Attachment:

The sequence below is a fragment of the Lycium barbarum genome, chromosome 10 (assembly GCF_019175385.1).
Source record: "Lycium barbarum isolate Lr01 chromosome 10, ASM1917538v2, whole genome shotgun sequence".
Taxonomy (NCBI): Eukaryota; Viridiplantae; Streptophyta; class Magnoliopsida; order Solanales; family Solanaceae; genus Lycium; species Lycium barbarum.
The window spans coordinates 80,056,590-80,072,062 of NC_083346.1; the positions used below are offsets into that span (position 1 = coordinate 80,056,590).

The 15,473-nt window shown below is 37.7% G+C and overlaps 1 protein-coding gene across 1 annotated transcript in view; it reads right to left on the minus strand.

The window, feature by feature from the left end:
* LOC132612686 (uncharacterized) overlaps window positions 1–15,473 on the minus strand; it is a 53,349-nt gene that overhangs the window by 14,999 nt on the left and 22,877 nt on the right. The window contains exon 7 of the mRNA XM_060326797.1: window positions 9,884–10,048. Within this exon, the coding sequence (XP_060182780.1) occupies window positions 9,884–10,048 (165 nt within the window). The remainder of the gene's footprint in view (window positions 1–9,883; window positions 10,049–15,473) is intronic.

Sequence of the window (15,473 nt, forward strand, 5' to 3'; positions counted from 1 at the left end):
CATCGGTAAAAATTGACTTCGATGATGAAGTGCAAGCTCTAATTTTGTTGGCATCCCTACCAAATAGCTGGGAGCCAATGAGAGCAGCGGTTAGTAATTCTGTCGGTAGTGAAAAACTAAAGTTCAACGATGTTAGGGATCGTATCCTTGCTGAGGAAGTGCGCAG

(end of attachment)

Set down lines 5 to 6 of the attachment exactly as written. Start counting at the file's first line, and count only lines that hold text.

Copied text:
The 15,473-nt window shown below is 37.7% G+C and overlaps 1 protein-coding gene across 1 annotated transcript in view; it reads right to left on the minus strand.

The window, feature by feature from the left end: